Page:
...here is another favorable review, this one from the Toronto Star....
Cruising for love on the high seas
Dating/reality show actually floats my boat
PASADENA, Calif. - "Reality" bites. I've said it before, and I'll say it again: "Reality" TV is not real.
You want reality? Turn off the TV. Go outside. That's where the real people are, as opposed to the posing, preening, scheming spokesmodel wannabes whose every calculated, contentious little thought is documented by omnipresent camera crews, then further manipulated and massaged through the use of clever editing.
The dating shows are marginally worse, exploiting the essential - or rather, essentially American - thirst for televised fame, even at the risk of devastating heartbreak and public humiliation on a national scale.
Needless to say, my hopes were not high for Love Cruise, a dating/reality show ˆ la Temptation Island, debuting tomorrow night at 9 on Fox and Citytv.
But I was wrong. Indeed, the Love Cruise could well be considered the effective antithesis of Temptation Island, last season's ratings-friendly, couple-busting tack-fest, which is itself back as a sequel series starting Oct. 31 - not coincidentally, on these very same channels.
Instead of trying to break people up, Love Cruise aspires to hook them up, sending 16 desperately seeking singles off in a 70-metre luxury sailboat to cruise the Caribbean, from Grenada to Aruba, to see what develops along the way.
Each of the series' seven hour-long episodes edits down two days' worth of romance and rejection, structured dating games, Survivor-style vote-offs, below-decks nookie, male aggression and really bitchy cat-fights.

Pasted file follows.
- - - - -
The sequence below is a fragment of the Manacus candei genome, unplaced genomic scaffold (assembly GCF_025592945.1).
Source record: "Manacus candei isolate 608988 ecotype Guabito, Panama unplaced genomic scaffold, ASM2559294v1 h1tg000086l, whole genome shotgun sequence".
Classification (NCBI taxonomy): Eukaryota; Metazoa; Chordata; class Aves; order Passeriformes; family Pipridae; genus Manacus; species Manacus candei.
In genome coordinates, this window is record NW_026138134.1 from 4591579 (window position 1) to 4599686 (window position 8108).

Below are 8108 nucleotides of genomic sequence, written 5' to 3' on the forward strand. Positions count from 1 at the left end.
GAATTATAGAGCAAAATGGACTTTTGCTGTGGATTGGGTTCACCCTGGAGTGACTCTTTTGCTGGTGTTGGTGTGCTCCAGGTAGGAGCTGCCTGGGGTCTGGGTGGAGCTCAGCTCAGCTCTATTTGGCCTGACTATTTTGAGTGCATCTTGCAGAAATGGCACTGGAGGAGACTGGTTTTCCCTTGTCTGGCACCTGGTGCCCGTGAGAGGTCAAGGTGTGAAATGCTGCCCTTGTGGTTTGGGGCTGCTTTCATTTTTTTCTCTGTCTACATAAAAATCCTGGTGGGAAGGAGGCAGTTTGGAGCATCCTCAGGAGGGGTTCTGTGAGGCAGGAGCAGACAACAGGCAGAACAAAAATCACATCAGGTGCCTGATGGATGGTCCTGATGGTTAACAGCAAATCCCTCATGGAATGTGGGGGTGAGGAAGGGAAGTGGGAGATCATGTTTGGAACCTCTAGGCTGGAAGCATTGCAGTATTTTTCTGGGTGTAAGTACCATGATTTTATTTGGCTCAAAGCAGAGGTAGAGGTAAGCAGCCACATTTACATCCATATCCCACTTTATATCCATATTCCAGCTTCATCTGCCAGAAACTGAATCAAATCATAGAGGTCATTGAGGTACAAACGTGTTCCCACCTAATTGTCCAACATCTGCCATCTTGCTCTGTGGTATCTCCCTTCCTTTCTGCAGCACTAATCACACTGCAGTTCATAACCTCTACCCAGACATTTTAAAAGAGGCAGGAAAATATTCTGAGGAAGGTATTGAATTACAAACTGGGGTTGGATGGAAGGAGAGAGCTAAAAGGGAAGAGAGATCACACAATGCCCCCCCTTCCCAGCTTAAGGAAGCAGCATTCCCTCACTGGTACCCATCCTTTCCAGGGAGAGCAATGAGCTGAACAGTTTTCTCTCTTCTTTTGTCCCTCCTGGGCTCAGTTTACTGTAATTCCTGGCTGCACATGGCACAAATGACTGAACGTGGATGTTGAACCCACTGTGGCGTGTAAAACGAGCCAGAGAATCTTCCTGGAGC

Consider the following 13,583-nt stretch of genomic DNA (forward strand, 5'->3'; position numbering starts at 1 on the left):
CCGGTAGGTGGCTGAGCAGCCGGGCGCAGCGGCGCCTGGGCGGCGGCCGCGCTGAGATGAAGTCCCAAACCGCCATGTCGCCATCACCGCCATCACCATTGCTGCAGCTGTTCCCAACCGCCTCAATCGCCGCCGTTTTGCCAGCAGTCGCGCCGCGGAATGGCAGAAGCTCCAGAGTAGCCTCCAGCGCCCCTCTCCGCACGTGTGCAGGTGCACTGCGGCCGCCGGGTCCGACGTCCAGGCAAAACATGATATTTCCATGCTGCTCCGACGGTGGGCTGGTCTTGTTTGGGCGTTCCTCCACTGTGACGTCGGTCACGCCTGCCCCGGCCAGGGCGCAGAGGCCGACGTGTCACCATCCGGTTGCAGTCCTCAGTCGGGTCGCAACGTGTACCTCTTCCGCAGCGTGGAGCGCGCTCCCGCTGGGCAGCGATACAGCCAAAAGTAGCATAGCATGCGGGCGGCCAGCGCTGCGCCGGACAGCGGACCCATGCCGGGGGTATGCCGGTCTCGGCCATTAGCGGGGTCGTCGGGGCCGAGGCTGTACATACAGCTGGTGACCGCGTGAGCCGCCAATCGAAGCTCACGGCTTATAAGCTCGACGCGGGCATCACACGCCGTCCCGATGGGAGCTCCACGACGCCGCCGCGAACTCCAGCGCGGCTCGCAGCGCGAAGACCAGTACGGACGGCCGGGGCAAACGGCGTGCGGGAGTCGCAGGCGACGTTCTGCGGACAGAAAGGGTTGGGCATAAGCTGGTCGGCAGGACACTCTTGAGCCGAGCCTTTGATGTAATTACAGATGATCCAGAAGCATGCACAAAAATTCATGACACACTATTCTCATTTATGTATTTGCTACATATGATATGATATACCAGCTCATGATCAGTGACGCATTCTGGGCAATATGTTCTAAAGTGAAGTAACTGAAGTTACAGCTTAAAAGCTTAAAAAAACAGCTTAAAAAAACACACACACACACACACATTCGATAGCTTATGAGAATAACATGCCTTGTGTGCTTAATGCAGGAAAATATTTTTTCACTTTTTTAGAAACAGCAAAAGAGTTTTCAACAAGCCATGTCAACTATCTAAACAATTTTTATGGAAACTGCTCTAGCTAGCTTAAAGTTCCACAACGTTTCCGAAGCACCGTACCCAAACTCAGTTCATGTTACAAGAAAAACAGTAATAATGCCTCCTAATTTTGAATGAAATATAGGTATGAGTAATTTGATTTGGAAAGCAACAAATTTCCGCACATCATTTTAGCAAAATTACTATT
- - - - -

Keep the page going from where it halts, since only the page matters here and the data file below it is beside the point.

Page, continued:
About 10 minutes in, I was totally hooked. And not in the same way I succumbed to Temptation, with a kind of incredulous, morbid, traffic-accident, "I can't tear myself away" fascination.
There is a right way to go about this sort of thing. It's called "casting." At least, that's what they call it, in the same sense that they refer to the over-all genre as "unscripted drama," rather than "reality."
And "they" would know, since "they" pretty much invented it in its current form. "They" being Jonathan Murray and Mary-Ellis Bunim, the producing partners who created the ongoing hits Real World and Road Rules for MTV.
Even they seem a little overwhelmed by the over-all impact of this programming monster they helped create.
"I don't know," says Murray. "I mean, I think that one of the things that was attractive about Love Cruise for us is that a lot of - at least, at the time we began developing this last summer - you know, Survivor, The Mole, they weren't really focused on..."
"Relationships," chimes in Bunim, finishing his sentence (while at the same perhaps shedding some light on their own successful professional partnership).
"...on relationships," Murray confirms. "All that stuff we felt as we've gone through relationships, in high school and later on in life. We felt there was an opening there for a show that focused on relationships, that didn't focus on having to cook rats or eat bugs.
"Personally, I'm a lot more comfortable with my 2-year-old walking in the room and seeing this on the air than seeing something like Fear Factor on the air, because that's a little scarier.
"This is television entertainment, you know, and I want to be able to sleep at night based on what we do."
Who needs shock and sensationalism, they say, when you've got legitimately interesting real-life characters.
"I'm more confident in this show than I think I've been in anything we've done since we first did Real World," Murray enthuses. "There is such wonderful drama in here, there are such compelling characters, it's hard not to watch.
"There are a lot of people here to root for and care about. And what's really fun is that you shift your opinions on them as they go through this journey."
"Some of them," adds Bunim, "become a little diabolical as it goes on. But they're still fascinating."